Dec 03, 2021, 05:57AM

Memories of the Apocalypse

Learning about doomsday in my youth.

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In the late-1970s, I made a habit of reading several magazines that arrived in our family’s mailbox. These included TimeU.S. News & World Report, and The Plain Truth. The latter was published by the Worldwide Church of God, which was a doomsday cult. The publication was cleverly packaged to seem like just another newsmagazine as it told of how current events relate to the Book of Revelation. I recall reading that a biblical passage had described helicopters in all but name, and that sounded plausible to me. I might’ve been 12 or 13.

My mother probably had signed up for a free subscription, though I don’t recall her taking any interest in the magazine. At some point, my brother, three years older, asked me why I was reading it, and I laughed it off as something done for entertainment. Yet for some period I took The Plain Truth seriously, and I don’t remember any clear-cut moment of shifting to skepticism; it was probably just a gradual fading of belief and interest.

By the time I was reading The Plain Truth, the Worldwide Church of God was already repositioning itself from the failure of some specific predictions to come true, such as of an apocalyptic convulsion culminating in 1975. Going forward, the prophecies had a less definite quality, especially about timing. The organization was adaptable. Its founder, Herbert W. Armstrong, had a falling-out with his son, Garner Ted Armstrong, in 1978, and the latter’s magazine column and line on the masthead disappeared, unexplained.

After the elder Armstrong died in 1986, his successors renounced his more unorthodox ideas, eventually renaming the church. Free magazines subscriptions stopped, though I’d long ceased paying attention. Splinter groups broke away to uphold Armstrong’s original vision. One complaint among such dissenters was that the church’s leaders wouldn’t give credit to Armstrong’s prophecy that Germany would produce yet another powerful dictatorship, which supposedly was coming true with that country’s post–Cold War reunification.

An apocalypse fascination stayed with me, even if my outlook on it bore little relation to what The Plain Truth had espoused.

One day in the early-1980s, I was angered by something Secretary of Defense Caspar Weinberger said, where he wondered if maybe “time is running out.” Such end-time rhetoric came repeatedly from the Reagan administration, especially when talking to Evangelical audiences and including from the President himself, and normally it didn’t impede my enthusiasm as a budding Republican. But I didn’t want to hear it from Weinberger, whose responsibility for weapons systems meshed poorly with his eschatological musings.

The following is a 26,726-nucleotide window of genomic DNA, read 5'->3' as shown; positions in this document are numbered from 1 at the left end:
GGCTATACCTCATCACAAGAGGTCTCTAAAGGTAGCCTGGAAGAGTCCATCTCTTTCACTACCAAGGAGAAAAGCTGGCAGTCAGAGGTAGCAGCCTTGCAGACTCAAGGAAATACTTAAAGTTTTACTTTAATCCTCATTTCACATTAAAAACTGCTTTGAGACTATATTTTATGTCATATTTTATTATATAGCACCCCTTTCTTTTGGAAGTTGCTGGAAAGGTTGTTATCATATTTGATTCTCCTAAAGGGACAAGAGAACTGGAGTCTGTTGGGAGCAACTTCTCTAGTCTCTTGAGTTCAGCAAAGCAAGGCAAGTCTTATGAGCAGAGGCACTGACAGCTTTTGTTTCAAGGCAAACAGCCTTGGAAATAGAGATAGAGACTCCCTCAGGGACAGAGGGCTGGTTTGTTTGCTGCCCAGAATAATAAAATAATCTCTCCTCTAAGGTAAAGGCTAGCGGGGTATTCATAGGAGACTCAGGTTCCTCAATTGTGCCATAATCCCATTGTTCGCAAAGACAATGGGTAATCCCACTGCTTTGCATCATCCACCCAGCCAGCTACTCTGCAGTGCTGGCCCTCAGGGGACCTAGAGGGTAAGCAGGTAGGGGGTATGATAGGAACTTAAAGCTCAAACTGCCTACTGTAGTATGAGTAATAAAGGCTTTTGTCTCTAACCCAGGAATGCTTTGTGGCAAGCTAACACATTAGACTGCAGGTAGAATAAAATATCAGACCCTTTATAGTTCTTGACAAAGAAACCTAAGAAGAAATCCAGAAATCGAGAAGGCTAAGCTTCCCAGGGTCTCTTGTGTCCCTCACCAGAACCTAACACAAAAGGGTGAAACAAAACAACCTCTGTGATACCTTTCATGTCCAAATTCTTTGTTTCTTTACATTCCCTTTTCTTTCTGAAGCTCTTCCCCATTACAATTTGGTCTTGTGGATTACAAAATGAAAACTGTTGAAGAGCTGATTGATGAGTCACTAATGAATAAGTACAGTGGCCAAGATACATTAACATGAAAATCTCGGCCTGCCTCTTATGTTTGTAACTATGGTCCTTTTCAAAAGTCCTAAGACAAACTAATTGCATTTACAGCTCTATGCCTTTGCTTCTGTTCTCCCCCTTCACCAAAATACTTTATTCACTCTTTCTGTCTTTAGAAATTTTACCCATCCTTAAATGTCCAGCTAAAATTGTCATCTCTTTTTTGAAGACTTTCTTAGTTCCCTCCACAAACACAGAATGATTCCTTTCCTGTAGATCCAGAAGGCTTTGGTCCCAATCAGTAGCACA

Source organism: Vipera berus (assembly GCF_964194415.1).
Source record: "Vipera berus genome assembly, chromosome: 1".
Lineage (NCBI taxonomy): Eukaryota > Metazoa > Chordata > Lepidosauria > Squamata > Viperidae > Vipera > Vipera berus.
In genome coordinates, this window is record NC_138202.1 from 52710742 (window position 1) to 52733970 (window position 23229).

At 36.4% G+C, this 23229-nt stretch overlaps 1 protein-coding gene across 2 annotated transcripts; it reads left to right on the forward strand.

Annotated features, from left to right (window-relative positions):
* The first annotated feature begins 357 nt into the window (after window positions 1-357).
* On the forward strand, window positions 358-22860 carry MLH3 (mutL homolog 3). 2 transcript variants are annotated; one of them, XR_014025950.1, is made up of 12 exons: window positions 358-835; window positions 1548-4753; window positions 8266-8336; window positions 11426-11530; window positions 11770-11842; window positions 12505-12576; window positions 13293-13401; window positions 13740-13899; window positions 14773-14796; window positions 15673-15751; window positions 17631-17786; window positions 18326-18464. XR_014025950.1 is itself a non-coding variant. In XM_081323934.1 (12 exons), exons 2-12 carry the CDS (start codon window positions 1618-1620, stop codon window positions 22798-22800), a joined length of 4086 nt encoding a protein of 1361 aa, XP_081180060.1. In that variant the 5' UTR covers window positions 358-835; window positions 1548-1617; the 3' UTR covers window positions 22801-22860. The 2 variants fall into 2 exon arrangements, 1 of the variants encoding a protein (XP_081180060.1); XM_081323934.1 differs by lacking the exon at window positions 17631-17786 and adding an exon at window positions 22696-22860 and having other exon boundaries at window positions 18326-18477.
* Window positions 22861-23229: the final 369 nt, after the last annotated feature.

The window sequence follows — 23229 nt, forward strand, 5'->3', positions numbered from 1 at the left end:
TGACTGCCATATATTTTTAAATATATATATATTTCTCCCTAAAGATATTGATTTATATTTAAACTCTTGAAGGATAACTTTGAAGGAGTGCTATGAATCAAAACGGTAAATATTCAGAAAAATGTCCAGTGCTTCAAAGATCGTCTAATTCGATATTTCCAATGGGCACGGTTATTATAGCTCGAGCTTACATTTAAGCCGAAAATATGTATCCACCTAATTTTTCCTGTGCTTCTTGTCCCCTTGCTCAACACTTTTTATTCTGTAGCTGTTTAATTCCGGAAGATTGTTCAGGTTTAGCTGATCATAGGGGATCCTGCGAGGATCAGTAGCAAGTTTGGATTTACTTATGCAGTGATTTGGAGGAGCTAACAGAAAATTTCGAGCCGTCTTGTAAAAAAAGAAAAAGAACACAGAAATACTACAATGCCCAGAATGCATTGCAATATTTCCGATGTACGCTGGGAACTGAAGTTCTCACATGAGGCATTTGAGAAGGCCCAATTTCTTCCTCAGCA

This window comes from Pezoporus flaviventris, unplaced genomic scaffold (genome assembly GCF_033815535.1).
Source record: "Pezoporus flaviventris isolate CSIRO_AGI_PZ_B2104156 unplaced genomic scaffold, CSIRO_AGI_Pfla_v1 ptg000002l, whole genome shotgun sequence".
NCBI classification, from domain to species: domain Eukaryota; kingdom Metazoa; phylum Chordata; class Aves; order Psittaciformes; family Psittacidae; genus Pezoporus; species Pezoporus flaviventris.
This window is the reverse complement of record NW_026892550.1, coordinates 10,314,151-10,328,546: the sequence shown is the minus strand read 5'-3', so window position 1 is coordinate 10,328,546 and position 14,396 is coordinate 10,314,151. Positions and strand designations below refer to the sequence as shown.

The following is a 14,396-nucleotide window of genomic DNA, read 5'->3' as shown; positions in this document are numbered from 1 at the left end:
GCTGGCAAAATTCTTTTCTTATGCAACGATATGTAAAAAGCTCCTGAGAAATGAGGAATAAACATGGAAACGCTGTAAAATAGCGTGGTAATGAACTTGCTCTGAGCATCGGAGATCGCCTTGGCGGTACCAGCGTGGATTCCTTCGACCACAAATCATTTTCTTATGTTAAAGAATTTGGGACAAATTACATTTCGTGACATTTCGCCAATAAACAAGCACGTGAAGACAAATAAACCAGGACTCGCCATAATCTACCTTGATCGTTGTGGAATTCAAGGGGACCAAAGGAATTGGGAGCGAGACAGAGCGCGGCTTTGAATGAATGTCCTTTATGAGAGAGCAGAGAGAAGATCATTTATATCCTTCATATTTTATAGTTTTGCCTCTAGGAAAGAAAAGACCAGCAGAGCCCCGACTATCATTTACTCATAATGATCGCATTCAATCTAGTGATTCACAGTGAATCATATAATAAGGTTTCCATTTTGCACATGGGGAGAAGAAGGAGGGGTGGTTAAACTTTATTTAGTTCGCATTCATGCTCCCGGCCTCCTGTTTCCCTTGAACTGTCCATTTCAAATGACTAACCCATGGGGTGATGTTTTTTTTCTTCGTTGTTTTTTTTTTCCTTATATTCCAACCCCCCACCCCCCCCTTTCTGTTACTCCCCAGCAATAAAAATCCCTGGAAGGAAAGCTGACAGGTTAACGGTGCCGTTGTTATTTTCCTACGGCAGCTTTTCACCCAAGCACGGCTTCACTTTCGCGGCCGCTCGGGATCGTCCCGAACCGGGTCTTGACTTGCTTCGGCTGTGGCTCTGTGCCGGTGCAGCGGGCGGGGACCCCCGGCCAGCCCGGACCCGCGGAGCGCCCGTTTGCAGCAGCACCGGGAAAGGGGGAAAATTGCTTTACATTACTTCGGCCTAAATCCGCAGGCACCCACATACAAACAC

Demon movies were a source of joy for me. The original version of The Omen, which I saw on its release in 1976, frightened me, and perhaps was a factor in my taking an interest in The Plain Truth. The 1988 movie The Seventh Sign, with Demi Moore, elicited another intense response, in this case of uncontrollable laughter. The Prophecy (1995) intrigued me with Christopher Walken’s portrayal of the archangel Gabriel gone bad. Arnold Schwarzenegger’s 1999 End of Daysentertainingly presented a once-in-a-millennium conflict.

Similarly, I took an interest in scientific discussions of how and when the world might end. One topic is the “doomsday argument,” proposed by some physicists and philosophers, which makes a controversial statistical case that it’s unlikely for a large human population to endure far into the future. Over the years, I’ve written about various possible world-ending scenarios, including asteroid strikes, out-of-control AI or nanotechnology, and viruses or other pathogens.

In the late-1990s, I contemplated pitching to New York Press, institutional forerunner of Splice Today, a regular column discussing “apocalyptic and millenarian thought.” I never got around to submitting any writing along such lines, and the only piece I ever got published at New York Press was about a barge in the Hudson River advertising “Dirtpile.com.” A few years later, working at Space.com, I wrote reviews of The X-Files, in which one topic I pondered was what would happen if the series’ aliens and demons were to combat each other.

In recent years, a rising public and political interest in “spiritual warfare” has had a distinct end-times odor. This phenomenon poses a challenge to the rational mind. The onetime prominence of The Plain Truth offers a relevant reminder of the diversity of human belief and the appeal of its far-reaching extremes.

—Kenneth Silber is author of In DeWitt’s Footsteps: Seeing History on the Erie Canal and is on Twitter: @kennethsilber


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